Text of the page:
Speakers present their research and knowledge of history at forum

By Thomas Breslin
November 12, 2014

Six prominent scholars were welcomed to campus to present their research and studies on a specific topic in history. The presentations were held in Widener Lecture Hall on Saturday, Nov. 1 and were part of the 17th annual history and political science club forum.

In August 1944, 61 civilians including 38 children were killed in the village of Freckleton in Lancashire, England due to an American B-24 bomber crashing in from a routine flight. Inclement weather and fast moving thunderstorms ordered an emergency landing causing the crash. Dr. James Hedtke, history and political science professor, spoke about the Freckleton, England Air Disaster. Hedtke gave his audience knowledge of how this tragedy occurred and people it affected. Hedtke has studied and committed a lot of his time to research the England Air Disaster. Hedtke was able to meet survivors of the disaster and had spoke to about what he knows from his experience of being able to meet some of the people who survived. “It was my favorite presentation of the day. It was touching and a lot of work was put into the research of the families and people involved” Rob Bass, a senior criminology major, said.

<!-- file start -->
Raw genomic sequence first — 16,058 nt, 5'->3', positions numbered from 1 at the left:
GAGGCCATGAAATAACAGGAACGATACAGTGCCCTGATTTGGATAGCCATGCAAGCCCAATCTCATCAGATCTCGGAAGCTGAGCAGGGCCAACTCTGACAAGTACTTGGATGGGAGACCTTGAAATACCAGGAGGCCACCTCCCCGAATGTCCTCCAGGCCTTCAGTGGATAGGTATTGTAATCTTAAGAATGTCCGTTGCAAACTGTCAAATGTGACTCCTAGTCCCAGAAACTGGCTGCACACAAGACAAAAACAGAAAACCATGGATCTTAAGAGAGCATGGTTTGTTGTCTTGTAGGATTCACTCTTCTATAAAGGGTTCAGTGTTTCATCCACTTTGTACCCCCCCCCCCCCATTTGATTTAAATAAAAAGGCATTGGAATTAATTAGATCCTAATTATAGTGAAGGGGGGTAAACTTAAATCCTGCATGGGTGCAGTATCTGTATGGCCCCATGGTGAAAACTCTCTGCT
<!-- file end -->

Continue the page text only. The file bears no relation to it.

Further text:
In the beginning of 1960, college students came together to create a new and greater political movement called the New Left. The New Left was looking to improve racism and discrimination in the south. It was also looking to form equal rights and marched down American cities in urban ghettos looking to make improvement. The movement also wanted to resolve issues of civil rights and liberating college students. Joseph Fitzgerald, professor of history and political science, was another person who spoke at the history forum. Fitzgerald gave the audience a presentation of the knowledge he has on the student movements of the 1960s. Fitzgerald talked about what the New Left did such as the campaigns, marches and protests they put together in order to reach their goal.

The 17th annual history forum four other speakers were Dr. Darryl Mace, Dr. Nancy Watterson, Dr. Jolyon Girard and Dr. Courtney Michelle Smith. Mace talked about the integration of Girard College and the black freedom struggle while Watterson talked about where body-based learning meets mindful martial arts. Girard talked about textbook research and writing while Smith talked about the century of rivalry between Leigh and Lafayette. Every year the history forum changes the themes of the topics and is welcomes the public to attend. It is a good day to come out too learn and support the people who put time into their research.


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Thomas Breslin

Currently a junior at Cabrini College studying Communications and a minor in English. First year as a staff writer for the Loquitur

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